Wimbledon begins to today, and the whole country is waiting to see if Andy Murray can become the first British men’s winner since Fred Perry in 1936. With Raphael Nadal pulling out through injury, he’s now got an even better chance, but you’ve got to say that Roger Federer is still the overwhelming favourite. Even if Murray does manage to win, it isn’t going to change the fact that we’re still rubbish at producing world-class tennis players in this country
I know that every year before Wimbledon the same discussion is raised as to why we fail to produce top level tennis players. The ridiculous thing is, I’ve been listening to this debate now since the first year that I ever watched Wimbledon, and that was back in 1985 when a 17 year old Boris Becker won the title for the first time.
It means that in period of almost 25 years, we’ve only produced two homegrown players that have looked like they could seriously win Wimbledon. At the moment it's Andy Murray flying the flag, before him it was Tim Henman. Overall that's a depressing statistic!
For sometime now I’ve thought this country’s attitude to tennis is slightly bizarre anyway. For 11 months of the year nobody really cares about tennis, it's essentially a minority sport.
Then for one month of the year tennis suddenly becomes almost our national sport, with everyone following Wimbledon, kids stop playing football for while and start playing tennis on the streets and in the parks.
A week or so after Wimbledon finishes, everyone moves on, and our interest in tennis comes to an end for another year.
Surely one of the main reasons we’re not successful is that if we're being honest, we’re just not that bothered about tennis. We certainly don’t have enough people playing the sport, particularly at junior level, but then most kids only opportunity of seeing tennis is at Wimbledon once a year.
I’ve always been typical of most British people in the sense that watching tennis has always mainly been about watching Wimbledon, and maybe the last few rounds of the French Open, but over the last year I’ve made real effort to watch some of the other Grand Slam tournaments. It’s been refreshing to watch tennis outside the context of Wimbledon.
I watched the US Open final last year in which Murray was defeated by Federer. In January this year I watched the Australian Open. I was great to watch a tournament where the crowd were so passionate and partisan, especially when any players of Greek, Serbian or Croat descent were playing. It was an enjoyable contrast to the slightly reserved occasionally stuffy tradition of Wimbledon.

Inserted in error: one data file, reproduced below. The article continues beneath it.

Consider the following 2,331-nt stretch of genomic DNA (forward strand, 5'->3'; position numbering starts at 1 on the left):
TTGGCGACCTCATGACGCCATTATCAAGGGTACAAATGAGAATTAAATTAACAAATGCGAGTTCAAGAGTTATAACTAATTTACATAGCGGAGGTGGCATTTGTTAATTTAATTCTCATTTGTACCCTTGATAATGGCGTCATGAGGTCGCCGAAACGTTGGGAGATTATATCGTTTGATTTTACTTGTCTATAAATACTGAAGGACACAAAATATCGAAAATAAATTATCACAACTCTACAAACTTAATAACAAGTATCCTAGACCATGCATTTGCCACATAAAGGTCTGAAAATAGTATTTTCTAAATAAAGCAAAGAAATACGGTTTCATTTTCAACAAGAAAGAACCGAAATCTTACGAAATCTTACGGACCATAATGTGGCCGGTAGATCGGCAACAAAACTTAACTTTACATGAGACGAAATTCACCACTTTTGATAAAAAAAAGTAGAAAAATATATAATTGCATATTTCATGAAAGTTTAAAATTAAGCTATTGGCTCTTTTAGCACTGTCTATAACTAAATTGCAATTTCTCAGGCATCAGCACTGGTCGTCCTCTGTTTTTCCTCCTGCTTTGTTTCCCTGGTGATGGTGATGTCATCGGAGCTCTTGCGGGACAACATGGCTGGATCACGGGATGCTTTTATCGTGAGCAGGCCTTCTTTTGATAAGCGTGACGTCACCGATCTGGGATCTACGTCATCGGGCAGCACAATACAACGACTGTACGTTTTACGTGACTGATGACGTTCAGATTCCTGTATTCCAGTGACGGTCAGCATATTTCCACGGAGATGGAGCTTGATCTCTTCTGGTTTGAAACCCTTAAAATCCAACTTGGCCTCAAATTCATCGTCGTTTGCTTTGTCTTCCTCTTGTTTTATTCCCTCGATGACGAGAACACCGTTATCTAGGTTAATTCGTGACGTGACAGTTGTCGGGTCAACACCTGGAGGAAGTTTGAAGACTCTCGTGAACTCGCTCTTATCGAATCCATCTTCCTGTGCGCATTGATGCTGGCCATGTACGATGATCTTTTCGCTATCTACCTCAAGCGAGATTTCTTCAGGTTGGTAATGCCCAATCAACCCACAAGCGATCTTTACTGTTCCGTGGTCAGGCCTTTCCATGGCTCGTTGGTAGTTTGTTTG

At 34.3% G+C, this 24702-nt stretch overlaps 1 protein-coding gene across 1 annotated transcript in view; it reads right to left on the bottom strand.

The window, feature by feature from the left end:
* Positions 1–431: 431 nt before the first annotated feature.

I suppose the point I’m trying to make is that tennis needs to be seen as an all year round sport - not just two weeks in June and July. Kids need to be able to appreciate the game away from Wimbledon.
Secondly we always have the classic argument that tennis in the UK is too elitist and middle class. There's still some truth in this but being middle class doesn’t necessary prevent you from being a world-class sports competitor.
In English Rugby there are many players who have come from very middle-class backgrounds and it didn't stop England reaching two World Cup finals in 2003 and 2007. At last year's Beijing Olympics, Britain won a whole host of gold medals in rowing and sailing, which are hardly, sports that the average person takes part in.
The real problem is still the fact that not enough people play the game and we lack facilities. Having done some research into this, I came across a statistic that said that in France they have 6,000 indoor courts, in the UK we have just under 1500.
Along with the lack of players and facilities, there’s also the cultural view of tennis in this country. As a sport I don’t believe that we take it seriously enough. Tennis is seen as a leisure activity and not a serious competitive sport in which to take up and become a winning professional.
Reading some message board comments on the BBC’s website on an article written last year on this subject, it was amazing to hear the number of people who had previously been members of LTA (Lawn Tennis Association) clubs as juniors but were made to feel unwelcome or forced to vacate courts in order to accommodate middle-aged middle-class members who were only playing the game for leisure.
Is it any wonder that we struggle to produce any decent players when so many juniors are made to feel unwelcome at clubs, and are not given the opportunities to play the game on a competitive basis.
I hope that Andy Murray does manage to win Wimbledon this year, but we’d be kidding ourselves if we think it proves we have the infrastructure and culture to produce top quality tennis players. We don’t!
The LTA spends so much money trying to produce more talent, but fails miserably. It doesn’t matter how much money they spend, if people aren’t really interested or don't have opportunities to play the game we're going to have the same disappointing results.